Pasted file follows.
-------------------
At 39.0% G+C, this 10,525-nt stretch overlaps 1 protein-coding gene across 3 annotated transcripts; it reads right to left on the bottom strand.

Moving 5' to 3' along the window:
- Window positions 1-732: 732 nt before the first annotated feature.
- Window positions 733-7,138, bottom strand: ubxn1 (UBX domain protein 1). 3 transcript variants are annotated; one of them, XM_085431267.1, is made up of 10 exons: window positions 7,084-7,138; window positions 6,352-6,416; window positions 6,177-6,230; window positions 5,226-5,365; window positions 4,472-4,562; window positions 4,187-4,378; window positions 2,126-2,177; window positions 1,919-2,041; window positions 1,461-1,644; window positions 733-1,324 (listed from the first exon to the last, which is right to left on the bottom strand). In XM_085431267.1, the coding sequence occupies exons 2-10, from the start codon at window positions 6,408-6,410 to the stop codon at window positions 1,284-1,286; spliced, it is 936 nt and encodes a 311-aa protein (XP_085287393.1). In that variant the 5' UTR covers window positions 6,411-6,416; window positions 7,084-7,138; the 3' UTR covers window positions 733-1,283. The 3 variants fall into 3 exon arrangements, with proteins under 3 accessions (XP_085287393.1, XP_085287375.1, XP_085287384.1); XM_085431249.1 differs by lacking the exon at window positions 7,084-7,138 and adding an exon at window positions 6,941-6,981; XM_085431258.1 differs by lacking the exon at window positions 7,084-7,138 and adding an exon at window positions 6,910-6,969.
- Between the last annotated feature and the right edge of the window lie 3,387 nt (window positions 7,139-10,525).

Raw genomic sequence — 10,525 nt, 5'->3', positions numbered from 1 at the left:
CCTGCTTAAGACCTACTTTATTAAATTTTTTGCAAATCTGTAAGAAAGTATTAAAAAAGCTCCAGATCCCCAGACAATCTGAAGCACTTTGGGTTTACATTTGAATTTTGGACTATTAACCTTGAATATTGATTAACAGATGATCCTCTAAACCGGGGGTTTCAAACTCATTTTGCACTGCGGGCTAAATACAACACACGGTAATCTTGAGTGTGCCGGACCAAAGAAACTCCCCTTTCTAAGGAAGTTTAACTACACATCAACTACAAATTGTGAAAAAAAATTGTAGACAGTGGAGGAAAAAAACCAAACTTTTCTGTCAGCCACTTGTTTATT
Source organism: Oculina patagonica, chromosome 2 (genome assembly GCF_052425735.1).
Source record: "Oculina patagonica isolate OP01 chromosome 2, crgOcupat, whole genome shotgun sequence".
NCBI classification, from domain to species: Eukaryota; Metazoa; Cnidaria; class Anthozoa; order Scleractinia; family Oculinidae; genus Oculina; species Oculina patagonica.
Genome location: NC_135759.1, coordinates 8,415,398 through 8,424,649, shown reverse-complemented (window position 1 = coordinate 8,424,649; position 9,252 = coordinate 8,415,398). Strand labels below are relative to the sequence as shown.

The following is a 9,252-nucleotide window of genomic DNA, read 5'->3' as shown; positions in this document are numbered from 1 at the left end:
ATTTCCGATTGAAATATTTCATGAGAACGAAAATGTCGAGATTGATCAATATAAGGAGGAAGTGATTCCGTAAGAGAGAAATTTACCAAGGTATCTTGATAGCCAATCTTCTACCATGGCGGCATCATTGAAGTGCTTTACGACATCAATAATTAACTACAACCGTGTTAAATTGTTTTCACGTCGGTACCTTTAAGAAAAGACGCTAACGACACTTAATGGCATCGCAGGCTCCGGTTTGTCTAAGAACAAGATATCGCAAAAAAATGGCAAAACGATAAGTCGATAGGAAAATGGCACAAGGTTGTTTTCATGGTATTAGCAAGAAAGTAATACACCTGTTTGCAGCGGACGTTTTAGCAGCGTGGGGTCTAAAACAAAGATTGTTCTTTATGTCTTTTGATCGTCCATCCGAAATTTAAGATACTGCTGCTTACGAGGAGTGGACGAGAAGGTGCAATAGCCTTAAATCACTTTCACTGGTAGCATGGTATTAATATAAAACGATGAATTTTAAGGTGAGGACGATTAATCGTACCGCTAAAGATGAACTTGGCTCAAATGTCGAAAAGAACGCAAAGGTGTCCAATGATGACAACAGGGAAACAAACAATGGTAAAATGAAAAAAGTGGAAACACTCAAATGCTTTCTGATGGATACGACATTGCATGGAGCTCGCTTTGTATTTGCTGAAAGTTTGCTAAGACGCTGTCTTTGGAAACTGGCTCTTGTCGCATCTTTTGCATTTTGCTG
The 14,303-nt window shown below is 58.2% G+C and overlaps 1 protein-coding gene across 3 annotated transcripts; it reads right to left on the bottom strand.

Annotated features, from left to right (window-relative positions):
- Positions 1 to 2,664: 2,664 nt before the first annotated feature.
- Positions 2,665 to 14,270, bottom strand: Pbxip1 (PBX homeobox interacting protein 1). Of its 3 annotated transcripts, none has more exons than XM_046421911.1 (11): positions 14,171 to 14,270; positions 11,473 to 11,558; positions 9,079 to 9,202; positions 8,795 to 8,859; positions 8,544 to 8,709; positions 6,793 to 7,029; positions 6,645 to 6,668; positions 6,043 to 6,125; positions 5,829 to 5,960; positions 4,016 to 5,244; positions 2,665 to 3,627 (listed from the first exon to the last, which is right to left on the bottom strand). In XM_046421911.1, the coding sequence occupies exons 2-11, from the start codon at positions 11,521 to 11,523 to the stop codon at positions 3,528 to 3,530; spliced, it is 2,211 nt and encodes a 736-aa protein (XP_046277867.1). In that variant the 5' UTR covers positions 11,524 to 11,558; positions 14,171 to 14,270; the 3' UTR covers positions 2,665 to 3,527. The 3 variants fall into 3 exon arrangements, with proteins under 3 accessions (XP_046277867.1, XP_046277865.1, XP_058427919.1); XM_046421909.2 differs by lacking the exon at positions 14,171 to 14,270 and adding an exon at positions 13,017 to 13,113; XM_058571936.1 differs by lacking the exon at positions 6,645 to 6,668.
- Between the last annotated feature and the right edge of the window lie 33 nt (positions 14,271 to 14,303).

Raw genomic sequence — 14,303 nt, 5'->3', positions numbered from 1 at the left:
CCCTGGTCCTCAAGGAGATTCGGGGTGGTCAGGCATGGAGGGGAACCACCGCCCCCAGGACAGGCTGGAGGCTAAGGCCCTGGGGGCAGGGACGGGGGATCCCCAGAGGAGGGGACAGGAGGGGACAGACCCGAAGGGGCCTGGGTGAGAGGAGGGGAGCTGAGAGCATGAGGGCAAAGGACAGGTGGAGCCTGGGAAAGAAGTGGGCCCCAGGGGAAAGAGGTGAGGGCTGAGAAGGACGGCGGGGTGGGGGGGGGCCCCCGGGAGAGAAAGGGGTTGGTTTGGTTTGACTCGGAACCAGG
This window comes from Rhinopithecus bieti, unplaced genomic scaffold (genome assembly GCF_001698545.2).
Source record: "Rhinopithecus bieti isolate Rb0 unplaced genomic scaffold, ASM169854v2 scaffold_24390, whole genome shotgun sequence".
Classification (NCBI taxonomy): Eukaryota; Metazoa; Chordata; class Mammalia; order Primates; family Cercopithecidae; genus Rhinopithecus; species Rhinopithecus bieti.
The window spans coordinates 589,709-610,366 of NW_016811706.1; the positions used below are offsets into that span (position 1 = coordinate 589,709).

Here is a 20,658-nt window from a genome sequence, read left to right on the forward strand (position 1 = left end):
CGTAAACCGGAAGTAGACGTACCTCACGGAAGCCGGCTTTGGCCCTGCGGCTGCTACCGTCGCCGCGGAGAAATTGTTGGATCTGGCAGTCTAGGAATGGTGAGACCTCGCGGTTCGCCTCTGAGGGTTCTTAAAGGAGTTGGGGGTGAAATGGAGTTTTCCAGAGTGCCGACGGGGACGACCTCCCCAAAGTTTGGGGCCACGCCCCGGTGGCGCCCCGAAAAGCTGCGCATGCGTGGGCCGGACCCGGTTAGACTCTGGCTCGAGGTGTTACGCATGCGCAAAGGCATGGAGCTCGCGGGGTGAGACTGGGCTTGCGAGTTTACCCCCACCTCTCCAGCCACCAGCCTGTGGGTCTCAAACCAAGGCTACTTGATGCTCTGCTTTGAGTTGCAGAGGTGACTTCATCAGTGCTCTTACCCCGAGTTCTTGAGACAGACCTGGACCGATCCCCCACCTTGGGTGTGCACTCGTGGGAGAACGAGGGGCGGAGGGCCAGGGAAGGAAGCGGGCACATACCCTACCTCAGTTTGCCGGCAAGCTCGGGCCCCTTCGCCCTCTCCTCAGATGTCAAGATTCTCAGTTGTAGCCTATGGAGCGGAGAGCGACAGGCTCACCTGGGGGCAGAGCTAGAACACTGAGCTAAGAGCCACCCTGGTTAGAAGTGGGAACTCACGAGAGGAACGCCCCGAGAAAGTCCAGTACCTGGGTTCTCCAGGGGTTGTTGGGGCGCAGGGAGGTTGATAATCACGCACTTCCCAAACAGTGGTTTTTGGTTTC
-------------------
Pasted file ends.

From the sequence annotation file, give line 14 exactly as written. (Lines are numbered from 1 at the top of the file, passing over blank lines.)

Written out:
The 14,303-nt window shown below is 58.2% G+C and overlaps 1 protein-coding gene across 3 annotated transcripts; it reads right to left on the bottom strand.